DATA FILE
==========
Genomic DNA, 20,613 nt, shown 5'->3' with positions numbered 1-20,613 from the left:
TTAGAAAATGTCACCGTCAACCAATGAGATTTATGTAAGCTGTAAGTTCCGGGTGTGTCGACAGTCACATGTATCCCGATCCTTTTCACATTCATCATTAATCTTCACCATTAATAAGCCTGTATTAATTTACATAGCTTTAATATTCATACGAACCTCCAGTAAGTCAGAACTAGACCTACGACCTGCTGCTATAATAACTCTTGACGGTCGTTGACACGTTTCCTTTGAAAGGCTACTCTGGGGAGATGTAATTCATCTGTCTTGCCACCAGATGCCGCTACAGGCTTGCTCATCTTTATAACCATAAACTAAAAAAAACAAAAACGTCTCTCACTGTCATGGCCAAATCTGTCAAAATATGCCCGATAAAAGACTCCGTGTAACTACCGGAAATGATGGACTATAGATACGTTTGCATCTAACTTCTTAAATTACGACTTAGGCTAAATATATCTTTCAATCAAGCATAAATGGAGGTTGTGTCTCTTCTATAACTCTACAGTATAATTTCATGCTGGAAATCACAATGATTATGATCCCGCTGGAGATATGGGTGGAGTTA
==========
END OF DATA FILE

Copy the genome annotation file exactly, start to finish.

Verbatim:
Genomic DNA, 20,613 nt, shown 5'->3' with positions numbered 1-20,613 from the left:
TTAGAAAATGTCACCGTCAACCAATGAGATTTATGTAAGCTGTAAGTTCCGGGTGTGTCGACAGTCACATGTATCCCGATCCTTTTCACATTCATCATTAATCTTCACCATTAATAAGCCTGTATTAATTTACATAGCTTTAATATTCATACGAACCTCCAGTAAGTCAGAACTAGACCTACGACCTGCTGCTATAATAACTCTTGACGGTCGTTGACACGTTTCCTTTGAAAGGCTACTCTGGGGAGATGTAATTCATCTGTCTTGCCACCAGATGCCGCTACAGGCTTGCTCATCTTTATAACCATAAACTAAAAAAAACAAAAACGTCTCTCACTGTCATGGCCAAATCTGTCAAAATATGCCCGATAAAAGACTCCGTGTAACTACCGGAAATGATGGACTATAGATACGTTTGCATCTAACTTCTTAAATTACGACTTAGGCTAAATATATCTTTCAATCAAGCATAAATGGAGGTTGTGTCTCTTCTATAACTCTACAGTATAATTTCATGCTGGAAATCACAATGATTATGATCCCGCTGGAGATATGGGTGGAGTTA